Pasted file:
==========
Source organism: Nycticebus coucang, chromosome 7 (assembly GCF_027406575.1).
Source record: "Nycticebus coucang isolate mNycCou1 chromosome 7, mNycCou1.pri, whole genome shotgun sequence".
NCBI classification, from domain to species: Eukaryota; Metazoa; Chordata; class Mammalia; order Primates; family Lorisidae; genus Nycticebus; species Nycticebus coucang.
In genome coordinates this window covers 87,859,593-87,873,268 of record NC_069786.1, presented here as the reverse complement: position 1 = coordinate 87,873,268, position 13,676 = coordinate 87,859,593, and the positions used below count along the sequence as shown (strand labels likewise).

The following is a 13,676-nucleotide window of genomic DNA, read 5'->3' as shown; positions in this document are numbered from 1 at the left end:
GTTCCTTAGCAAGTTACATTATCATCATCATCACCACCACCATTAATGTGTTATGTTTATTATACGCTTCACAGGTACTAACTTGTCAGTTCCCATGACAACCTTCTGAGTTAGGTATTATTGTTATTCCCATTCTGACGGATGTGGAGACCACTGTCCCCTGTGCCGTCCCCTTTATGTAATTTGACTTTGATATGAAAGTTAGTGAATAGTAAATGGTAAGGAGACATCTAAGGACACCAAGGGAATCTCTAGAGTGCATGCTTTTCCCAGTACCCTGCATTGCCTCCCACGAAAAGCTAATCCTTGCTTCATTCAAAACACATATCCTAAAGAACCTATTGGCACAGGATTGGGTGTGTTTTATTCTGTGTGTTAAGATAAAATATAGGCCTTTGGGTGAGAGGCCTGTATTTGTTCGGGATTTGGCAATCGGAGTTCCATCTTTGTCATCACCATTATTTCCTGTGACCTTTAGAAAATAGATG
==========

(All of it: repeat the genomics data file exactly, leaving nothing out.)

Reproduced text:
Source organism: Nycticebus coucang, chromosome 7 (assembly GCF_027406575.1).
Source record: "Nycticebus coucang isolate mNycCou1 chromosome 7, mNycCou1.pri, whole genome shotgun sequence".
NCBI classification, from domain to species: Eukaryota; Metazoa; Chordata; class Mammalia; order Primates; family Lorisidae; genus Nycticebus; species Nycticebus coucang.
In genome coordinates this window covers 87,859,593-87,873,268 of record NC_069786.1, presented here as the reverse complement: position 1 = coordinate 87,873,268, position 13,676 = coordinate 87,859,593, and the positions used below count along the sequence as shown (strand labels likewise).

The following is a 13,676-nucleotide window of genomic DNA, read 5'->3' as shown; positions in this document are numbered from 1 at the left end:
GTTCCTTAGCAAGTTACATTATCATCATCATCACCACCACCATTAATGTGTTATGTTTATTATACGCTTCACAGGTACTAACTTGTCAGTTCCCATGACAACCTTCTGAGTTAGGTATTATTGTTATTCCCATTCTGACGGATGTGGAGACCACTGTCCCCTGTGCCGTCCCCTTTATGTAATTTGACTTTGATATGAAAGTTAGTGAATAGTAAATGGTAAGGAGACATCTAAGGACACCAAGGGAATCTCTAGAGTGCATGCTTTTCCCAGTACCCTGCATTGCCTCCCACGAAAAGCTAATCCTTGCTTCATTCAAAACACATATCCTAAAGAACCTATTGGCACAGGATTGGGTGTGTTTTATTCTGTGTGTTAAGATAAAATATAGGCCTTTGGGTGAGAGGCCTGTATTTGTTCGGGATTTGGCAATCGGAGTTCCATCTTTGTCATCACCATTATTTCCTGTGACCTTTAGAAAATAGATG